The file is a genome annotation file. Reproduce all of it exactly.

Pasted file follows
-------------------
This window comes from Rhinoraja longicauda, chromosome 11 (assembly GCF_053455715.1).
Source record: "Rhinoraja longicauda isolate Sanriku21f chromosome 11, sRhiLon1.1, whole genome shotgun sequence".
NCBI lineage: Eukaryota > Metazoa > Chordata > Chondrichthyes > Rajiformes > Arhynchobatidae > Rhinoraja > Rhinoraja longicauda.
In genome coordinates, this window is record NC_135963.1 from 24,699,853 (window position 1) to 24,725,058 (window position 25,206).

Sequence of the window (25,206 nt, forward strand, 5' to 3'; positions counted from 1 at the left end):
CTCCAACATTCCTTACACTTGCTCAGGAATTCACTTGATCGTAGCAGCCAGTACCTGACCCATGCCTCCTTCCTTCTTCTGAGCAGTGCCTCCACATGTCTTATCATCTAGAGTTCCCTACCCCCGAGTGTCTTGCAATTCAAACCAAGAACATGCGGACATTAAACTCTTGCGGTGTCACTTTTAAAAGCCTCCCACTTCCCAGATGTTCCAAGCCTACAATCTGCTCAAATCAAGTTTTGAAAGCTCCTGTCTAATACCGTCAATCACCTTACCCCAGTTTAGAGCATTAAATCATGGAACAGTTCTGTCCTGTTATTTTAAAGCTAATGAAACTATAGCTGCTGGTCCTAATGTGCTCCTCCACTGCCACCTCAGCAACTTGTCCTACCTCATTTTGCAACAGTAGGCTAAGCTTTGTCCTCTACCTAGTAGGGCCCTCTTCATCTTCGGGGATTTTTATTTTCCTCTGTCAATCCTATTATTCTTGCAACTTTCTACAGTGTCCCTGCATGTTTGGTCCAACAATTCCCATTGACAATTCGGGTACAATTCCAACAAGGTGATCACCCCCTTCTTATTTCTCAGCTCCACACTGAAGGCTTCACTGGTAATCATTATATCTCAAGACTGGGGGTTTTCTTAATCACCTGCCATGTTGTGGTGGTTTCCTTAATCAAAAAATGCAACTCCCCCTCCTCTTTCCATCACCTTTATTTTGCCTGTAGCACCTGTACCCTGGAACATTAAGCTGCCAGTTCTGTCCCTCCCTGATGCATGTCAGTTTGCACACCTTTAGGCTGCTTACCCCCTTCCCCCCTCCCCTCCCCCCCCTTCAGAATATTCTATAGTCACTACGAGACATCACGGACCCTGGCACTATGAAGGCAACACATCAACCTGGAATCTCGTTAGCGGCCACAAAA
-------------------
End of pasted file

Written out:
This window comes from Rhinoraja longicauda, chromosome 11 (assembly GCF_053455715.1).
Source record: "Rhinoraja longicauda isolate Sanriku21f chromosome 11, sRhiLon1.1, whole genome shotgun sequence".
NCBI lineage: Eukaryota > Metazoa > Chordata > Chondrichthyes > Rajiformes > Arhynchobatidae > Rhinoraja > Rhinoraja longicauda.
In genome coordinates, this window is record NC_135963.1 from 24,699,853 (window position 1) to 24,725,058 (window position 25,206).

Sequence of the window (25,206 nt, forward strand, 5' to 3'; positions counted from 1 at the left end):
CTCCAACATTCCTTACACTTGCTCAGGAATTCACTTGATCGTAGCAGCCAGTACCTGACCCATGCCTCCTTCCTTCTTCTGAGCAGTGCCTCCACATGTCTTATCATCTAGAGTTCCCTACCCCCGAGTGTCTTGCAATTCAAACCAAGAACATGCGGACATTAAACTCTTGCGGTGTCACTTTTAAAAGCCTCCCACTTCCCAGATGTTCCAAGCCTACAATCTGCTCAAATCAAGTTTTGAAAGCTCCTGTCTAATACCGTCAATCACCTTACCCCAGTTTAGAGCATTAAATCATGGAACAGTTCTGTCCTGTTATTTTAAAGCTAATGAAACTATAGCTGCTGGTCCTAATGTGCTCCTCCACTGCCACCTCAGCAACTTGTCCTACCTCATTTTGCAACAGTAGGCTAAGCTTTGTCCTCTACCTAGTAGGGCCCTCTTCATCTTCGGGGATTTTTATTTTCCTCTGTCAATCCTATTATTCTTGCAACTTTCTACAGTGTCCCTGCATGTTTGGTCCAACAATTCCCATTGACAATTCGGGTACAATTCCAACAAGGTGATCACCCCCTTCTTATTTCTCAGCTCCACACTGAAGGCTTCACTGGTAATCATTATATCTCAAGACTGGGGGTTTTCTTAATCACCTGCCATGTTGTGGTGGTTTCCTTAATCAAAAAATGCAACTCCCCCTCCTCTTTCCATCACCTTTATTTTGCCTGTAGCACCTGTACCCTGGAACATTAAGCTGCCAGTTCTGTCCCTCCCTGATGCATGTCAGTTTGCACACCTTTAGGCTGCTTACCCCCTTCCCCCCTCCCCTCCCCCCCCTTCAGAATATTCTATAGTCACTACGAGACATCACGGACCCTGGCACTATGAAGGCAACACATCAACCTGGAATCTCGTTAGCGGCCACAAAA